Satisfactory Academic Progress Standards. Claire “Micki” Roemer School Services and Training Federal Student Aid Dan Klock Federal Student Aid. Our Agenda. Statutory and Regulatory Requirements Tools Q’s & A’s Discussion. Statutory and Regulatory Requirements.
Download Policy: Content on the Website is provided to you AS IS for your information and personal use and may not be sold / licensed / shared on other websites without getting consent from its author.While downloading, if for some reason you are not able to download a presentation, the publisher may have deleted the file from their server.
Claire “Micki” Roemer
School Services and Training
Federal Student Aid
Federal Student Aid
A Tool to Assist:
Q: Some schools have academic amnesty procedures where the student can have credits attempted and grades earned in previous semesters excluded from the GPA calculation. Is this permissible for the purposes of SAP?
A: Our rules do not allow for the exclusion of of credits attempted and/or earned in the determination of SAP within the student’s program of study at the school.
Q: May a school exclude courses that a student has earned a grade of “W” (withdrawn)?
A: Many schools have an “Add/Drop” period in the beginning of the term during which students can add or delete courses which will not adversely impact SAP. However, after the Add/Drop period closes, all grades and credits attempted must be considered in the SAP determination.
Q: How does the 150% rule work for students who transfer in credits earned previously at other schools?
A: We have told schools to subtract the number of previously earned credits accepted into the current program from the total required for program completion and then apply the 150%. For example, Student A has earned 100 credits at other schools. When A enrolls at Fed Tech 24 of the 100 credits are accepted toward the 120 credits required to complete the program. Therefore, 76 X 150% = the student has a maximum of 114 credits to earn the remaining 76 credits.
Q: When a student is denied TIV aid due to not making SAP is the student required to appeal?
A: 668.16(e)(5) states that an institution must “provide specific procedures under which a student may appeal a determination that the student is not making satisfactory academic progress.” Not all students will appeal their suspension; therefore an appeal is not required. However, the process must be available for all students who want to appeal their suspension.
Q: May a student automatically become eligible to receive federal aid without an appeal based upon performance subsequent to the suspension of TIV?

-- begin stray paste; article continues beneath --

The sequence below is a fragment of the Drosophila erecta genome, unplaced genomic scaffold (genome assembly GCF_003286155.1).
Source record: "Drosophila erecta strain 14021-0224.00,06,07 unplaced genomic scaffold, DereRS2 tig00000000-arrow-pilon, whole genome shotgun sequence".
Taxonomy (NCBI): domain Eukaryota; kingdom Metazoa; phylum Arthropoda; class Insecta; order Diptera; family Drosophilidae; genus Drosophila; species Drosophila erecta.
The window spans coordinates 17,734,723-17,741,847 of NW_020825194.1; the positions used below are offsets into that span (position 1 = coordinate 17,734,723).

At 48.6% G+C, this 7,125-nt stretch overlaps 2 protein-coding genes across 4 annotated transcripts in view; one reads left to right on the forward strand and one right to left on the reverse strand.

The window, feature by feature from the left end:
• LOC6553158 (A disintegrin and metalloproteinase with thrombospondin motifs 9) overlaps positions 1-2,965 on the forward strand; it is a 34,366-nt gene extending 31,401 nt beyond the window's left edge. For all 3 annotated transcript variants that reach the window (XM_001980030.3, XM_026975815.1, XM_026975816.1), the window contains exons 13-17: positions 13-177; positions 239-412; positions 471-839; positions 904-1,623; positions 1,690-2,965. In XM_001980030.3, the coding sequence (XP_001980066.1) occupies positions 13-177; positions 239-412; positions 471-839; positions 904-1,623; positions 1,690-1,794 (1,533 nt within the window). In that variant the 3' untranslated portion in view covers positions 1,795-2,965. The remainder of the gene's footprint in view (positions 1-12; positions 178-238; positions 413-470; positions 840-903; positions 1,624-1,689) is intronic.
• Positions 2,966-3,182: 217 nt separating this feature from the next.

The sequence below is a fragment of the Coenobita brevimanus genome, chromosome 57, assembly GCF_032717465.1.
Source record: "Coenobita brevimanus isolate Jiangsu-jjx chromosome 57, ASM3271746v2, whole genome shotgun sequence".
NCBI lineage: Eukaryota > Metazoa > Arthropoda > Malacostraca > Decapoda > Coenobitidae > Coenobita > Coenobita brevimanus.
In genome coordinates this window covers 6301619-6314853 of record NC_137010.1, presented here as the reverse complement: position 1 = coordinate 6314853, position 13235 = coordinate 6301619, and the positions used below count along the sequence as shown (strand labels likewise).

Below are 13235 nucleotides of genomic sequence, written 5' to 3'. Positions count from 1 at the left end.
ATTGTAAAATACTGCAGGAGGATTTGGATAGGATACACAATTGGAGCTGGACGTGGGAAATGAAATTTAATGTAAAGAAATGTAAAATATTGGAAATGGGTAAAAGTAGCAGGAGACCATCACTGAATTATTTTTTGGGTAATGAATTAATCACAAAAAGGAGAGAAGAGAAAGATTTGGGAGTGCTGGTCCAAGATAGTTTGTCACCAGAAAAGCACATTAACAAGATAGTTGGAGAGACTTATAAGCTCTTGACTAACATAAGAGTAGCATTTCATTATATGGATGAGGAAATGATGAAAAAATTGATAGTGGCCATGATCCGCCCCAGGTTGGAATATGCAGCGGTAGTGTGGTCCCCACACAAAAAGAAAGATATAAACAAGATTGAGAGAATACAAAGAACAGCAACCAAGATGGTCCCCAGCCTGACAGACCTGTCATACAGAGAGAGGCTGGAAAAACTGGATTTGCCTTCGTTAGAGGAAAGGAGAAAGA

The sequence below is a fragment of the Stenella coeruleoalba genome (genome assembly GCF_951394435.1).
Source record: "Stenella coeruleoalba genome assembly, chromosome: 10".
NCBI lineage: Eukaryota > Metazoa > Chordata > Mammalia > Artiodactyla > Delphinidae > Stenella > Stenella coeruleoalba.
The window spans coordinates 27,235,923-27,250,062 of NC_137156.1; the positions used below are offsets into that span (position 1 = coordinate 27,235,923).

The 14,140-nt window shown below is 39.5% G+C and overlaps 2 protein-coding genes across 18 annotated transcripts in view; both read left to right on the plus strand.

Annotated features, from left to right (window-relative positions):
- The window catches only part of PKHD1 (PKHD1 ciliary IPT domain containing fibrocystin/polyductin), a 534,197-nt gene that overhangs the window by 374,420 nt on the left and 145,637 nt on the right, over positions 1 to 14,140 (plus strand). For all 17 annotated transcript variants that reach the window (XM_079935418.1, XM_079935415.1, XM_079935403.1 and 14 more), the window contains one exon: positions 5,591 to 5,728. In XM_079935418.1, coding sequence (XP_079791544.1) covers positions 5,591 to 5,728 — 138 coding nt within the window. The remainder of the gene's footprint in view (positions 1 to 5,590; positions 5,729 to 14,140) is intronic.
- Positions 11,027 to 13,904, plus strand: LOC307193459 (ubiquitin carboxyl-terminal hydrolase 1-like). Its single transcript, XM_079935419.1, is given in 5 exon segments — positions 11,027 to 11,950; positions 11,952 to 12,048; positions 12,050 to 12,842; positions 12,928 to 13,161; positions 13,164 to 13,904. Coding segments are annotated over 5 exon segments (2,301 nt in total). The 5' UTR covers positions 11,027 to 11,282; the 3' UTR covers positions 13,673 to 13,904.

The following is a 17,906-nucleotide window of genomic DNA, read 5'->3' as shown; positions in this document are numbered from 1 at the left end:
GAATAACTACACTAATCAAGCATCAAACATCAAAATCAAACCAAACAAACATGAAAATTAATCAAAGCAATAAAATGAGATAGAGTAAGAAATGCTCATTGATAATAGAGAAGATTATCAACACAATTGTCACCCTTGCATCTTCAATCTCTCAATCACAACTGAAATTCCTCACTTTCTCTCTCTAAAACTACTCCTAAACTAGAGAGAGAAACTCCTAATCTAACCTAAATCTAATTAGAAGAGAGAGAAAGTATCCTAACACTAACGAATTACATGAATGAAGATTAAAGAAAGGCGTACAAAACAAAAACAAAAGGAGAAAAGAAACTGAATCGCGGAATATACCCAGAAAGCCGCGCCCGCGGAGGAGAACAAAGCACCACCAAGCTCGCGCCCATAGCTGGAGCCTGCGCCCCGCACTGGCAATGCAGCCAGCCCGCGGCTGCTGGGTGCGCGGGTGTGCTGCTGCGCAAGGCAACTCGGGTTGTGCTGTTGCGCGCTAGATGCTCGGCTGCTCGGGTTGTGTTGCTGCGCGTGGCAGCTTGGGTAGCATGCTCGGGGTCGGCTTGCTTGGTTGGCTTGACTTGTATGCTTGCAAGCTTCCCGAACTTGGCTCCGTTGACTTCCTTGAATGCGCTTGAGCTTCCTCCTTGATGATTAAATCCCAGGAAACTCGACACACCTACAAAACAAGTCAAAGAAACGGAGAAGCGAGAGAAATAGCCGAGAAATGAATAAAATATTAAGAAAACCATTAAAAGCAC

A: 668.16(e)(6) states that the school must “provide procedures to re-establish that the student is maintaining SAP. Just to clarify – a student APPEALS the suspension of TIV aid for failing to maintain SAP by submitting information for the school to make a determination of whether the suspension should be upheld or cancelled. A student who requests to re-establish TIV eligibility has taken courses without TIV aid and subsequently re-establishes SAP and therefore regains eligibility for TIV aid.
Q: If a student will not be able to complete his/her program within the 150% max timeframe is the school required to deny TIV aid before the end of the max time period?
Q: Can a school have as a component of its SAP policy that the student is required to not attend for a period of time as a condition to re-establish TIV eligibility?
A: For the purpose of re-establishing TIV eligibility the student must achieve the qualitative and quantitative requirements. Generally, suspending academic activity does not increase one’s GPA to the required minimum. Absence does not restore elig.
Q: May a school average the number of credits required for the establishment of the 150% maximum timeframe when it has multiple programs of varying lengths?
A: No – reasonable standards must be established for students in the same program, therefore the maximum timeframe must be established for each program recognizing the program’s length.
Q: Under the new grant programs (ACG and SMART), if a student appeals a SAP suspension and the appeal is granted, but the student has less than a 3.0 GPA, are the new grants restored also?
A: Presumably the student is a second year ACG or SMART grant recipient. If the appeal is granted all TIV aid except the new grant would be awarded. Since a 3.0 is a requirement for the new grant, the student cannot establish eligibility for the ACG or SMART grant with < 3.0 GPA